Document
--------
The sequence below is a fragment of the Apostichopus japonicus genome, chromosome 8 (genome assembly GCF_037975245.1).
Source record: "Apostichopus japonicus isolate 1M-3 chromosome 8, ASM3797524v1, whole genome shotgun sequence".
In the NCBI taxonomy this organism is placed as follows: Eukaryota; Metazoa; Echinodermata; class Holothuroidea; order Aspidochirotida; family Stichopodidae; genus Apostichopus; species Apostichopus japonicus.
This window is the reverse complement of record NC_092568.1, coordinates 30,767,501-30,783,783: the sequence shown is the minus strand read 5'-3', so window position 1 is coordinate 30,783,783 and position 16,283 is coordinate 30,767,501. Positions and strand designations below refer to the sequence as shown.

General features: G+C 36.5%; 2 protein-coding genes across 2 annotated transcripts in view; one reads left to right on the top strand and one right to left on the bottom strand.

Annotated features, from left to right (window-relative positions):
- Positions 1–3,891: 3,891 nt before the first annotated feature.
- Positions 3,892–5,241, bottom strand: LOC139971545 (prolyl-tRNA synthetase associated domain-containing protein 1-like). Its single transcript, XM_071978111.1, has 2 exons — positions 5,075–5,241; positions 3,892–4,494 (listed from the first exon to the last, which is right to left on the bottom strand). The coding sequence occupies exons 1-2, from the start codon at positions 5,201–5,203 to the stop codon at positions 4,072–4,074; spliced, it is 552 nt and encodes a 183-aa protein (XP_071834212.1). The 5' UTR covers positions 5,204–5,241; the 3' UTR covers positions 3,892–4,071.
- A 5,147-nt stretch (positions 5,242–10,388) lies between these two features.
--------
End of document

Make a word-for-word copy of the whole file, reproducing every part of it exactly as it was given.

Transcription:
The sequence below is a fragment of the Apostichopus japonicus genome, chromosome 8 (genome assembly GCF_037975245.1).
Source record: "Apostichopus japonicus isolate 1M-3 chromosome 8, ASM3797524v1, whole genome shotgun sequence".
In the NCBI taxonomy this organism is placed as follows: Eukaryota; Metazoa; Echinodermata; class Holothuroidea; order Aspidochirotida; family Stichopodidae; genus Apostichopus; species Apostichopus japonicus.
This window is the reverse complement of record NC_092568.1, coordinates 30,767,501-30,783,783: the sequence shown is the minus strand read 5'-3', so window position 1 is coordinate 30,783,783 and position 16,283 is coordinate 30,767,501. Positions and strand designations below refer to the sequence as shown.

General features: G+C 36.5%; 2 protein-coding genes across 2 annotated transcripts in view; one reads left to right on the top strand and one right to left on the bottom strand.

Annotated features, from left to right (window-relative positions):
- Positions 1–3,891: 3,891 nt before the first annotated feature.
- Positions 3,892–5,241, bottom strand: LOC139971545 (prolyl-tRNA synthetase associated domain-containing protein 1-like). Its single transcript, XM_071978111.1, has 2 exons — positions 5,075–5,241; positions 3,892–4,494 (listed from the first exon to the last, which is right to left on the bottom strand). The coding sequence occupies exons 1-2, from the start codon at positions 5,201–5,203 to the stop codon at positions 4,072–4,074; spliced, it is 552 nt and encodes a 183-aa protein (XP_071834212.1). The 5' UTR covers positions 5,204–5,241; the 3' UTR covers positions 3,892–4,071.
- A 5,147-nt stretch (positions 5,242–10,388) lies between these two features.